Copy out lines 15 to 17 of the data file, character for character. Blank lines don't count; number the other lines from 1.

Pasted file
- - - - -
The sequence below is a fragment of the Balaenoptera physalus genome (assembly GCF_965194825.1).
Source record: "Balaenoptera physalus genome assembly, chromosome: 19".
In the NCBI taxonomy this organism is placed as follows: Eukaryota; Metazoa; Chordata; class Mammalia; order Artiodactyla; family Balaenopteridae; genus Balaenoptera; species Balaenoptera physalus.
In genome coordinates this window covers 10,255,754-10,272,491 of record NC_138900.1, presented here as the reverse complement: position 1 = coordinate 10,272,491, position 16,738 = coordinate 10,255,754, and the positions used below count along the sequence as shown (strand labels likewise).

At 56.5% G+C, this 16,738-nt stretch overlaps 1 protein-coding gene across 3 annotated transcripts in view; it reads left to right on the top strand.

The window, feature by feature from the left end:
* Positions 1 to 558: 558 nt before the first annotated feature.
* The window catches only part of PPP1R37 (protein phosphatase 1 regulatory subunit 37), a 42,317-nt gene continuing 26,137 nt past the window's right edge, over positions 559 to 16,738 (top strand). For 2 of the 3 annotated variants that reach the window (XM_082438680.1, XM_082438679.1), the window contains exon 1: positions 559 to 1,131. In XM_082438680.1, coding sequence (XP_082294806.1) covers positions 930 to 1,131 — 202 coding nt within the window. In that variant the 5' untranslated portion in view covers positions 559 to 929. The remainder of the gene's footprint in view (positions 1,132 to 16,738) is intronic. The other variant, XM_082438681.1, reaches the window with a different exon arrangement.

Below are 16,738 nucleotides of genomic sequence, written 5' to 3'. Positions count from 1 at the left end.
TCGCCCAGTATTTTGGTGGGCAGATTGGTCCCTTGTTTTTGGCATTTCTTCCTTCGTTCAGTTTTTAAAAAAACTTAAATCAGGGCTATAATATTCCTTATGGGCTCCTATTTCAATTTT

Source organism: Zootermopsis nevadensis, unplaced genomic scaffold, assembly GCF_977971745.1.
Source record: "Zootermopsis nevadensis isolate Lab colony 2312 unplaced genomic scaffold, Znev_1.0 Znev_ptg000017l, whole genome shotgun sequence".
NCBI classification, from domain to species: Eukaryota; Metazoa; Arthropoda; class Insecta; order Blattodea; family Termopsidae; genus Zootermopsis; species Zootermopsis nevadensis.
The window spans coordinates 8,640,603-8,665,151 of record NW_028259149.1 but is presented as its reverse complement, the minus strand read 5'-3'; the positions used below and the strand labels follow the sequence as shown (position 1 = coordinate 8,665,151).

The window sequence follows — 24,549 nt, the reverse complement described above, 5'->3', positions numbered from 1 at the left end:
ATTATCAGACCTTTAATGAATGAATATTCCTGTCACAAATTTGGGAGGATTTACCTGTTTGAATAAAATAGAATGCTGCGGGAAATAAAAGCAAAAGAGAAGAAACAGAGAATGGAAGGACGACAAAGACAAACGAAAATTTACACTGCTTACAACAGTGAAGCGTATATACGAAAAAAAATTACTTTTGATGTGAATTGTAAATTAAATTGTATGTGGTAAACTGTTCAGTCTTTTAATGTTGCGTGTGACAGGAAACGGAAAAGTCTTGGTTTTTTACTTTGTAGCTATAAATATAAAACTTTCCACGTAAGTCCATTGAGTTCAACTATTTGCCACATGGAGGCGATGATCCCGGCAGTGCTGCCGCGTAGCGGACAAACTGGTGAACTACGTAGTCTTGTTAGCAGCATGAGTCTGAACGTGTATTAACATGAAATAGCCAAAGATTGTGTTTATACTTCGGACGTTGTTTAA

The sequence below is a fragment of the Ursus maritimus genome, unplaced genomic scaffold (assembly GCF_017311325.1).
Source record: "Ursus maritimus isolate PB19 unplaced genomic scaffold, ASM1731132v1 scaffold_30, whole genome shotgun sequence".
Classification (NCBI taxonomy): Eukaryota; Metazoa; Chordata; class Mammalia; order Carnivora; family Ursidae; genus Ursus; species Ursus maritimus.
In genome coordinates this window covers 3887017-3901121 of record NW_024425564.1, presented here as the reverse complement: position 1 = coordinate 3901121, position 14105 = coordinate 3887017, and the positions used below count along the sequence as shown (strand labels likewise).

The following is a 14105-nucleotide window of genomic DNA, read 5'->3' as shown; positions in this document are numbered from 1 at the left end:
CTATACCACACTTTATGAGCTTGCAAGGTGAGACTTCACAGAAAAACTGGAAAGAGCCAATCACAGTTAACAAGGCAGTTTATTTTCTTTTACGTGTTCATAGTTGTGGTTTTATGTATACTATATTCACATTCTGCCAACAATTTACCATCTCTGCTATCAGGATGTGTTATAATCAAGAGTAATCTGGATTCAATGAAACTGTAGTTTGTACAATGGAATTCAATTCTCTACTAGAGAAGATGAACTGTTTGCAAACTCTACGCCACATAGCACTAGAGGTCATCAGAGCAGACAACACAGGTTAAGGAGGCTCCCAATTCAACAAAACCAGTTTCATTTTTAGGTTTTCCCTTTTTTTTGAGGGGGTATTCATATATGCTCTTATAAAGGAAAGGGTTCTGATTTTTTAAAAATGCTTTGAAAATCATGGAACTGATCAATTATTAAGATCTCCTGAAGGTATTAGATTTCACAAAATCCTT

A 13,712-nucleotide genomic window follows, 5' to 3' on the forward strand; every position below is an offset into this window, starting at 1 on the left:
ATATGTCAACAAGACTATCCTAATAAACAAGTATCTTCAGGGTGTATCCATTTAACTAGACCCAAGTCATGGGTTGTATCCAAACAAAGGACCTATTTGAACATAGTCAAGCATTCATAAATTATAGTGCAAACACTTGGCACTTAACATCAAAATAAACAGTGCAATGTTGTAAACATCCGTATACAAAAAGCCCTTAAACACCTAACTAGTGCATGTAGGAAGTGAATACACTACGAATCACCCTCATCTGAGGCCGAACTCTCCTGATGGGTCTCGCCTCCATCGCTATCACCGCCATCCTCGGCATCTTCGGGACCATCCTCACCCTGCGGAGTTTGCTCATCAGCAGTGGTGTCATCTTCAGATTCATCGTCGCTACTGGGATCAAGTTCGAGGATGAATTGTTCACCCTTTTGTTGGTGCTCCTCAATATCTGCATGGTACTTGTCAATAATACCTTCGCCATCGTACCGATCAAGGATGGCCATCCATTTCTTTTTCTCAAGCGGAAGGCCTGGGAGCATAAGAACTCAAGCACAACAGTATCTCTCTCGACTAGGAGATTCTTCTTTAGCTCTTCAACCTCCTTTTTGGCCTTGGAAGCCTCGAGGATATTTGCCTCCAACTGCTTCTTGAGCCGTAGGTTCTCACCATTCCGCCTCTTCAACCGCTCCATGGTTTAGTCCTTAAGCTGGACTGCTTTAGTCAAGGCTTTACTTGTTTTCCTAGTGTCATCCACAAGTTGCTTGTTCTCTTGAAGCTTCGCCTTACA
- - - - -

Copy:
The window sequence follows — 24,549 nt, the reverse complement described above, 5'->3', positions numbered from 1 at the left end:
ATTATCAGACCTTTAATGAATGAATATTCCTGTCACAAATTTGGGAGGATTTACCTGTTTGAATAAAATAGAATGCTGCGGGAAATAAAAGCAAAAGAGAAGAAACAGAGAATGGAAGGACGACAAAGACAAACGAAAATTTACACTGCTTACAACAGTGAAGCGTATATACGAAAAAAAATTACTTTTGATGTGAATTGTAAATTAAATTGTATGTGGTAAACTGTTCAGTCTTTTAATGTTGCGTGTGACAGGAAACGGAAAAGTCTTGGTTTTTTACTTTGTAGCTATAAATATAAAACTTTCCACGTAAGTCCATTGAGTTCAACTATTTGCCACATGGAGGCGATGATCCCGGCAGTGCTGCCGCGTAGCGGACAAACTGGTGAACTACGTAGTCTTGTTAGCAGCATGAGTCTGAACGTGTATTAACATGAAATAGCCAAAGATTGTGTTTATACTTCGGACGTTGTTTAA

The sequence below is a fragment of the Ursus maritimus genome, unplaced genomic scaffold (assembly GCF_017311325.1).